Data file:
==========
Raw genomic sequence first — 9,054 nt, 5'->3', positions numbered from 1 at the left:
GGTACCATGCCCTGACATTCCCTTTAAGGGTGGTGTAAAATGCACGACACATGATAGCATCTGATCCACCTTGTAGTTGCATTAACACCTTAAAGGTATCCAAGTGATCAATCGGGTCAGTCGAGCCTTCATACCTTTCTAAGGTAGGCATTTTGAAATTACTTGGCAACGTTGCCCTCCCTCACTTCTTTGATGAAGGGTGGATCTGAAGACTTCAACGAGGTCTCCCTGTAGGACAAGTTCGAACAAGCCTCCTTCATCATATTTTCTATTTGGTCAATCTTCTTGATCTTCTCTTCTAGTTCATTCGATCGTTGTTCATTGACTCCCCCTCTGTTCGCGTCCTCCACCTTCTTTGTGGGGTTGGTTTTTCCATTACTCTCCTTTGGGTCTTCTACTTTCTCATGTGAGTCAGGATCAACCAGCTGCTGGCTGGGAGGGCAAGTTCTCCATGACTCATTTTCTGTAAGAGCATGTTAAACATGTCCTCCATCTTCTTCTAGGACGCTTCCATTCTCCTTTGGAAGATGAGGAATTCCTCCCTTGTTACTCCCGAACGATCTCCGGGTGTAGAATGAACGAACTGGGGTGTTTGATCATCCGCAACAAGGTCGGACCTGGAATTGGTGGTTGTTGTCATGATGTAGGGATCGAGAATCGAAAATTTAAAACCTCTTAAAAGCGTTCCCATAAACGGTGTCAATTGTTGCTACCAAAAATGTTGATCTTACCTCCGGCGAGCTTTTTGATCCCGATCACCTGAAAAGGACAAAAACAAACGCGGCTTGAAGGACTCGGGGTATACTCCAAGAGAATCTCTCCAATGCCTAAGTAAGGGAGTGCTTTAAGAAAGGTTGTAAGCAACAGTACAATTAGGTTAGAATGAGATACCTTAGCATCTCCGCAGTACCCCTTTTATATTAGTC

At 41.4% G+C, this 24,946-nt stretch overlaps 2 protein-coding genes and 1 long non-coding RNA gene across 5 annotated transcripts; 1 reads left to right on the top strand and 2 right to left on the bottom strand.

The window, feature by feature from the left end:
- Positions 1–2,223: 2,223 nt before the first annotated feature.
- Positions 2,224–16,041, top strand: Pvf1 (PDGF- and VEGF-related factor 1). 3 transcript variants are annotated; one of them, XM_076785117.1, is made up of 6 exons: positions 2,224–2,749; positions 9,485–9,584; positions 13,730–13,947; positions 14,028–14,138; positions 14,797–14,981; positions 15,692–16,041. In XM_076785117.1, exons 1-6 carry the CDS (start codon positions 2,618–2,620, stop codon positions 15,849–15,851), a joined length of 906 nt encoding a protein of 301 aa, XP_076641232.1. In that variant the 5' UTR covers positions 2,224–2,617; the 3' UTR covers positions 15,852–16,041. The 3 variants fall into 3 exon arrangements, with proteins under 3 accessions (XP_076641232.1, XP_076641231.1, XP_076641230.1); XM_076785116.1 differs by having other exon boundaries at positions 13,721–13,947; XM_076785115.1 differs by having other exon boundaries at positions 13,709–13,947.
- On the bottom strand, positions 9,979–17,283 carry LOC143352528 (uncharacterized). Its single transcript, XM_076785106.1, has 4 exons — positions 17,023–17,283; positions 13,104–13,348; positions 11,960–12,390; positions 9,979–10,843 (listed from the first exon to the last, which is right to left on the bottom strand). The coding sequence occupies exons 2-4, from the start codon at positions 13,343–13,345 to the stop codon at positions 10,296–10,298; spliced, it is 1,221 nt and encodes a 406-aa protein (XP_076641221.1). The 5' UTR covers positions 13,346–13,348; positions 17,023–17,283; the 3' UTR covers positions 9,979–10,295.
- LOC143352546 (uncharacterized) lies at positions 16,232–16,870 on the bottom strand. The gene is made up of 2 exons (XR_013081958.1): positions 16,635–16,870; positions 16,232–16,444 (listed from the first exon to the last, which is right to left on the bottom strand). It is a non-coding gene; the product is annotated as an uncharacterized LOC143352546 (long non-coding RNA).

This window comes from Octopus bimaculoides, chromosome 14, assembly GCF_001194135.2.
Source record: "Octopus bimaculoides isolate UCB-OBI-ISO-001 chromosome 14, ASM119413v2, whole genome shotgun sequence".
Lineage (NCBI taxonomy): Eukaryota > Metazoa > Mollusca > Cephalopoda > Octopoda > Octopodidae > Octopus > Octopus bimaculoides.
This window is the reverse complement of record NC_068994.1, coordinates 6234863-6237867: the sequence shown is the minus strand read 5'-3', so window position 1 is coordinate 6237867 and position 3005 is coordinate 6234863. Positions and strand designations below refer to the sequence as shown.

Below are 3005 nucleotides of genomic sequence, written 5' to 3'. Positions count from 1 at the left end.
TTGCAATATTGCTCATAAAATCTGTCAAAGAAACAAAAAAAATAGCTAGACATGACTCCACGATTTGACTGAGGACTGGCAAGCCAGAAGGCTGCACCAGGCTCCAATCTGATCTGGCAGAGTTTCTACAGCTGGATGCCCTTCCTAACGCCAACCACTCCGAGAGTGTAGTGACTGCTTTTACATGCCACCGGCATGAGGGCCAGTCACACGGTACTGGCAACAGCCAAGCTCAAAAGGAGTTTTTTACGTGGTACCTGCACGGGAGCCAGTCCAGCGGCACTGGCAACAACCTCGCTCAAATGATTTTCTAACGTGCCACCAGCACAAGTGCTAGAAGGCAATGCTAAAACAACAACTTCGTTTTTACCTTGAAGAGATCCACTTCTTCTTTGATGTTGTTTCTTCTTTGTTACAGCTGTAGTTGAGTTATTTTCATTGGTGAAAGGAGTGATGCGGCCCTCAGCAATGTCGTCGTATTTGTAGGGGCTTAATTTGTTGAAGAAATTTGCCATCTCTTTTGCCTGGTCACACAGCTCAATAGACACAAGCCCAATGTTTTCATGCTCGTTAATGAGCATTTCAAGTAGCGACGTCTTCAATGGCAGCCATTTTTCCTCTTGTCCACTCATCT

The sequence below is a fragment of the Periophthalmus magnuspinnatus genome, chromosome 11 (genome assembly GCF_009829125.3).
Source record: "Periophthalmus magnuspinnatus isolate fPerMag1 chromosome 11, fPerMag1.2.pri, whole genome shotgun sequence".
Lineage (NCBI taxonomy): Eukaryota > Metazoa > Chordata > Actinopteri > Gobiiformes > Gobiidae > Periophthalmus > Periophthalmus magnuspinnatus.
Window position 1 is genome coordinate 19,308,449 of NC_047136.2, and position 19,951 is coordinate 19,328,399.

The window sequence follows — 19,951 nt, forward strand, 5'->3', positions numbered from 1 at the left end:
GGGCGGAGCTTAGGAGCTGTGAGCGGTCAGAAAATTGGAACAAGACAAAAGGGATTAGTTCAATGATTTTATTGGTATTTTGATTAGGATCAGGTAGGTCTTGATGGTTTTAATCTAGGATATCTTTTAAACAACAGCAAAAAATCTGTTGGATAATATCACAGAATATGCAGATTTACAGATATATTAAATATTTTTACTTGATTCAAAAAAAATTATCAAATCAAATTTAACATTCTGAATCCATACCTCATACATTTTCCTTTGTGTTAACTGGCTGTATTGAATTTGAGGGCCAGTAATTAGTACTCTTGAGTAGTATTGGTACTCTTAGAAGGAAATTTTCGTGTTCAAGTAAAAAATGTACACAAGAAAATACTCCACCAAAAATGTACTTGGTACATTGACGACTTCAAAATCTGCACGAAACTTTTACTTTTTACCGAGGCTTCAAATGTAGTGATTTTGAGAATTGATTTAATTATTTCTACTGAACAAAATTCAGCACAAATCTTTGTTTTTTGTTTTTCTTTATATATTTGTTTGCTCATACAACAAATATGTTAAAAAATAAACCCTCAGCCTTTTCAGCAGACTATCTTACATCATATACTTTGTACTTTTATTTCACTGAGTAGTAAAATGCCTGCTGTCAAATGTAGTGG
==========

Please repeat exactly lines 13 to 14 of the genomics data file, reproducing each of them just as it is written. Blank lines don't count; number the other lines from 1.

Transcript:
Below are 3005 nucleotides of genomic sequence, written 5' to 3'. Positions count from 1 at the left end.
TTGCAATATTGCTCATAAAATCTGTCAAAGAAACAAAAAAAATAGCTAGACATGACTCCACGATTTGACTGAGGACTGGCAAGCCAGAAGGCTGCACCAGGCTCCAATCTGATCTGGCAGAGTTTCTACAGCTGGATGCCCTTCCTAACGCCAACCACTCCGAGAGTGTAGTGACTGCTTTTACATGCCACCGGCATGAGGGCCAGTCACACGGTACTGGCAACAGCCAAGCTCAAAAGGAGTTTTTTACGTGGTACCTGCACGGGAGCCAGTCCAGCGGCACTGGCAACAACCTCGCTCAAATGATTTTCTAACGTGCCACCAGCACAAGTGCTAGAAGGCAATGCTAAAACAACAACTTCGTTTTTACCTTGAAGAGATCCACTTCTTCTTTGATGTTGTTTCTTCTTTGTTACAGCTGTAGTTGAGTTATTTTCATTGGTGAAAGGAGTGATGCGGCCCTCAGCAATGTCGTCGTATTTGTAGGGGCTTAATTTGTTGAAGAAATTTGCCATCTCTTTTGCCTGGTCACACAGCTCAATAGACACAAGCCCAATGTTTTCATGCTCGTTAATGAGCATTTCAAGTAGCGACGTCTTCAATGGCAGCCATTTTTCCTCTTGTCCACTCATCT